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Development of a Junctional Tourniquet




OBJECTIVE: To rethink the form factor and engineering approach of existing junctional tourniquets, providing reliable control of junctional hemorrhage. Such a solution must be readily accessible at the point of injury and designed to be user-friendly and intuitive, enabling use by non-medical personnel for self-aid and buddy care scenarios.


DESCRIPTION: Exsanguination from massive blood loss accounts for more than 80% of potentially survivable battlefield deaths [1]. A junctional tourniquet solution would address the 32% of these fatalities that arise from uncontrollable extremity and junctional bleeding [2]. Junctional tourniquets apply external compression to stop blood flow in the groin and axilla, i.e., at the junction of the trunk and the appendages. Junctional indication demands precise placement and, ideally, single-point pressure. The tourniquet design must ensure user accuracy in high-stress situations. Currently, four designs meet FDA approval and have shown effectiveness in occlusion under controlled conditions [3]. This topic seeks a form factor that allows for fast and easy application by non-medical personnel with minimal training.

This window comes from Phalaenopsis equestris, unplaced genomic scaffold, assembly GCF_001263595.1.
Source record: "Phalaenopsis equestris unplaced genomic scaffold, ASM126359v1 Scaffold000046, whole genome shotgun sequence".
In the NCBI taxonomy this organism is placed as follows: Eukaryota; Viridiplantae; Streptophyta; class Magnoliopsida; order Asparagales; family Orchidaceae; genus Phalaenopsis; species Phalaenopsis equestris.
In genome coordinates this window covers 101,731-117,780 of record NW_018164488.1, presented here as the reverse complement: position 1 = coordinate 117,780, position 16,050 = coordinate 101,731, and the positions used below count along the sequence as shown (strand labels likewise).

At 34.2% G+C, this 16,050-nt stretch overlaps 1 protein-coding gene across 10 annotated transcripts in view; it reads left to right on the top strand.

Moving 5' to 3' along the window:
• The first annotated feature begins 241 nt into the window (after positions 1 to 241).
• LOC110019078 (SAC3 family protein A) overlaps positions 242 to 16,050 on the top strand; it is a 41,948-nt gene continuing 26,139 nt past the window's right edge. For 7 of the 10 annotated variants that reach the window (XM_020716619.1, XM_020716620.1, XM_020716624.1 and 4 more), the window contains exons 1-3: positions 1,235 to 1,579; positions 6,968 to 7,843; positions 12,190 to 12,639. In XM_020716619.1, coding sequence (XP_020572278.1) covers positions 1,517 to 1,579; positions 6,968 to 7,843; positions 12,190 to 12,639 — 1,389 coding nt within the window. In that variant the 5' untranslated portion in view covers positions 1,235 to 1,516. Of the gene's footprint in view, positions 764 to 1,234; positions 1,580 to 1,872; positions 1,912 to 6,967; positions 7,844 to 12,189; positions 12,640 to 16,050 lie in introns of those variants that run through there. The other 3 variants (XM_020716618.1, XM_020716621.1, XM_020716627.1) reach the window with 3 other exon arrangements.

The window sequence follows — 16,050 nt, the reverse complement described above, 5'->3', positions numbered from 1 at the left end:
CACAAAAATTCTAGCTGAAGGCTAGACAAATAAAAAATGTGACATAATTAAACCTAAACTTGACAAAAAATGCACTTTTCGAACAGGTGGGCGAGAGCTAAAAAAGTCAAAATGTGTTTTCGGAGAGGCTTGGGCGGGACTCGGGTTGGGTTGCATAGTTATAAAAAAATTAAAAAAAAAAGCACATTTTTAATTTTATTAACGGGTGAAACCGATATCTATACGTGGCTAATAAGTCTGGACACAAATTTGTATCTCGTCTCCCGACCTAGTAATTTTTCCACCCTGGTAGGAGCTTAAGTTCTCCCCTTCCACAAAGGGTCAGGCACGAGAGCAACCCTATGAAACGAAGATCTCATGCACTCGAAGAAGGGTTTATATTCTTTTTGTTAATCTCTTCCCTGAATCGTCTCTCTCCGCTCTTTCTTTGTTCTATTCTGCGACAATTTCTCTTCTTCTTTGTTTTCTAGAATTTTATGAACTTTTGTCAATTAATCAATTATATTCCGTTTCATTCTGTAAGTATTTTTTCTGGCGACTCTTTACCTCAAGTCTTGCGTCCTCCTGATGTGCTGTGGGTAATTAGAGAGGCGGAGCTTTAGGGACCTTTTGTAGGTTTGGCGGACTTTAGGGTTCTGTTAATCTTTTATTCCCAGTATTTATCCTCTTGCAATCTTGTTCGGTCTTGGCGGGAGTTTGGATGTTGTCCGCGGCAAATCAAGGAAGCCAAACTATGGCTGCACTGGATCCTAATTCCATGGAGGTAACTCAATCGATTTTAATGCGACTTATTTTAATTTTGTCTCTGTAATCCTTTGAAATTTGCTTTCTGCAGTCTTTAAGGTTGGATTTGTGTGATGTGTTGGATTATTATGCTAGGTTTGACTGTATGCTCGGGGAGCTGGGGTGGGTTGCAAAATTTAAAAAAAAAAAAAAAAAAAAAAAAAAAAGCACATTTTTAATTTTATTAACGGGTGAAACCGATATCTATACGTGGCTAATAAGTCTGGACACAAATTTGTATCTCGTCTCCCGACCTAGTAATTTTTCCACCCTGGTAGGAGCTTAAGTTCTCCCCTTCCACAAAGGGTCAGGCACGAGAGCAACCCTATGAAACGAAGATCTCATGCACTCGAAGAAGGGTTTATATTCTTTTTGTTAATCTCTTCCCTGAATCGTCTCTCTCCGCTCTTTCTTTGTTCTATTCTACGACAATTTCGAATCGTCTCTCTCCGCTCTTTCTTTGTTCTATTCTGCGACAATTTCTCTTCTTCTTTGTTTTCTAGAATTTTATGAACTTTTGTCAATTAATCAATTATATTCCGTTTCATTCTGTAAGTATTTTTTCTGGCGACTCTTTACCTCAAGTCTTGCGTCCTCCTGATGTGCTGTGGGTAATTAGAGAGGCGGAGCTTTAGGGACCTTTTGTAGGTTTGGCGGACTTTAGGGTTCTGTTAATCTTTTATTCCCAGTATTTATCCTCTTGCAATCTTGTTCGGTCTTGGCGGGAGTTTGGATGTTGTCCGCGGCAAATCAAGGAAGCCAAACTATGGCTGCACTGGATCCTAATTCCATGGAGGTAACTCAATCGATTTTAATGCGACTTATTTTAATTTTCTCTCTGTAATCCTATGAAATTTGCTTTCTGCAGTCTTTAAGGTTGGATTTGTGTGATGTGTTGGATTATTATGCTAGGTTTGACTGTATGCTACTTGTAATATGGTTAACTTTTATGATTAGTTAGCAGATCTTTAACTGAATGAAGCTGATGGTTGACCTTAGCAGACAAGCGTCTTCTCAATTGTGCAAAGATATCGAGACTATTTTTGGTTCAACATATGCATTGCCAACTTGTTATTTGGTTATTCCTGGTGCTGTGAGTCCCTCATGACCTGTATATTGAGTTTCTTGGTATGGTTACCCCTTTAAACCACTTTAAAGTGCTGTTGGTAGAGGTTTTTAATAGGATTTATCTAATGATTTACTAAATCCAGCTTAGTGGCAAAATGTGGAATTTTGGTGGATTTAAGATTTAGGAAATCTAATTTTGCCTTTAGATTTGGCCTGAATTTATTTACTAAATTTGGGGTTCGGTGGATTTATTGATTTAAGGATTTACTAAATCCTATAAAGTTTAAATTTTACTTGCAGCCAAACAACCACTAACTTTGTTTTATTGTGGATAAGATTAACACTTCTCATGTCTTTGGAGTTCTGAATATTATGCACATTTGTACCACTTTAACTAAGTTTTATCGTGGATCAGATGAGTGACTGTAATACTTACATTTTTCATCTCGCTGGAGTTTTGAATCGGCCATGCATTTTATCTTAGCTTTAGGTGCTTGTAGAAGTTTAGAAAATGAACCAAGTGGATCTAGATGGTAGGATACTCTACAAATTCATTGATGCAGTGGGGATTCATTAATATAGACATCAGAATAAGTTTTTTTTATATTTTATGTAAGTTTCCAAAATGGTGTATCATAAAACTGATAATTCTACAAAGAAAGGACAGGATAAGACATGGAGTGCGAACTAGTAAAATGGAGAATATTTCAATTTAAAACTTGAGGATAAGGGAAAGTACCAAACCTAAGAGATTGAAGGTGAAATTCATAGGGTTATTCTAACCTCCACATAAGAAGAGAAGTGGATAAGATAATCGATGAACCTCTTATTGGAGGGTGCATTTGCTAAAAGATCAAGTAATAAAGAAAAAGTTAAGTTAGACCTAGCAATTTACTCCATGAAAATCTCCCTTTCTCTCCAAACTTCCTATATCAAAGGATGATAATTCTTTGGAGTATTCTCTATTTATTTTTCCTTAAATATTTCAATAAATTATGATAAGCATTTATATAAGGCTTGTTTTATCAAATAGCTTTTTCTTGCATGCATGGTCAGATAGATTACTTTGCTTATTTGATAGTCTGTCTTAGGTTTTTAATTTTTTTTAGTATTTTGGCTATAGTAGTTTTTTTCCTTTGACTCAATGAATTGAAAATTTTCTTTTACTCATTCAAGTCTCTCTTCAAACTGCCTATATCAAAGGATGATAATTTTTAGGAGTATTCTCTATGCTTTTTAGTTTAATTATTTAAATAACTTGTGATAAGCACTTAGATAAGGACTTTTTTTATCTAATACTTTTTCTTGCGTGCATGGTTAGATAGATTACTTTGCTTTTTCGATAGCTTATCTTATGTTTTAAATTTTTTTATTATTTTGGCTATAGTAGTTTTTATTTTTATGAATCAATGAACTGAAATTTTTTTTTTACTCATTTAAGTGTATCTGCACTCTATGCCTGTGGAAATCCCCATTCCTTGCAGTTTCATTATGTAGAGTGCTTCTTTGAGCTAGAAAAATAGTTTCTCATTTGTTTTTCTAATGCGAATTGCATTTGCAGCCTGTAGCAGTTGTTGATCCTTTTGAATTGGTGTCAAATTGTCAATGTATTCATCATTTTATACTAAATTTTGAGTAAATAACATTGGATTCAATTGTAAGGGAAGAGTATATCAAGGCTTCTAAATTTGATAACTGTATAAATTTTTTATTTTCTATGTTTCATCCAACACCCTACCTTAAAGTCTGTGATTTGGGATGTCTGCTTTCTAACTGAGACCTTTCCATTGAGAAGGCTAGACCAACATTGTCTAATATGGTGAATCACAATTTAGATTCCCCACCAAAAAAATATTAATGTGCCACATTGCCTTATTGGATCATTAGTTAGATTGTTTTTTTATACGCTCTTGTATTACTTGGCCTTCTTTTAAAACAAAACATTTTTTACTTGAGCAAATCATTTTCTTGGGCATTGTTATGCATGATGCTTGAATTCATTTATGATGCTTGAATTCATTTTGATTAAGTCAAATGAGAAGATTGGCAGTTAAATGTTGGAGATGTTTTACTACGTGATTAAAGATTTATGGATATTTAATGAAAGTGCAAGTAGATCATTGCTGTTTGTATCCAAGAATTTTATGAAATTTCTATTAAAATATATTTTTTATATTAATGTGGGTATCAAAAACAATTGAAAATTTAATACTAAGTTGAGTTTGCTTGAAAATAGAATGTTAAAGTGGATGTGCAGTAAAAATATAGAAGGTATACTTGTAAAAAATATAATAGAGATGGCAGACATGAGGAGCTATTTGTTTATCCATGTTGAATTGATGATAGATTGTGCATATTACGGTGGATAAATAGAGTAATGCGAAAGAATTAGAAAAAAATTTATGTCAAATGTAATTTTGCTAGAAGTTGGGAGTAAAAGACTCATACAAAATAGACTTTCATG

When proposing a technology, consider the following factors:

  • The device should be able to control a junctional bleed within about one minute as operated by a trained user.
  • Ideally, a well-designed junctional tourniquet can replace the use of an extremity tourniquet.
  • The total weight of the device should be under 1.5 lbs. The stored volume should be no more than 500 cubic inches to remain minimal for transport and individual warfighter use.
  • The design should be amenable to one handed use.
  • Engineer the device to efficiently manage both upper and lower junctional hemorrhage through compression of axillary and femoral arteries, respectively.
  • Ensure the device's availability at the point of injury, i.e., it must be able to be commonly carried.
  • Use of the device shall be simple with minimal steps. Anatomical knowledge should not be required for operation of the device. Device shall not require more than 2 hours of standardized training.
  • The tourniquet design should address stability over time, including factors such as physiological response to hemorrhage, type of uniform, surface conditions (blood or rain) and transport.
  • The materials should have the ability to withstand dirt/dust/sand, UV exposure, fresh and salt water, hot and cold temperatures, requiring minimal special storage conditions.
  • Engineering solutions should require minimum logistical/technical support.


PHASE I: Phase I feasibility will be demonstrated through evidence of: a completed proof of concept/principal or basic prototype system; definition and characterization of framework properties/technology capabilities desirable for both Department of Defense/Government and civilian/commercial use; and capability/performance comparisons with existing state-of-the-art technologies/methodologies (competing approaches).


Phase I-type effort: conduct a study to determine the technical feasibility (as demonstrated through clinical data, benchtop testing, etc.), end-user human factors testing and an initial design of a junctional tourniquet.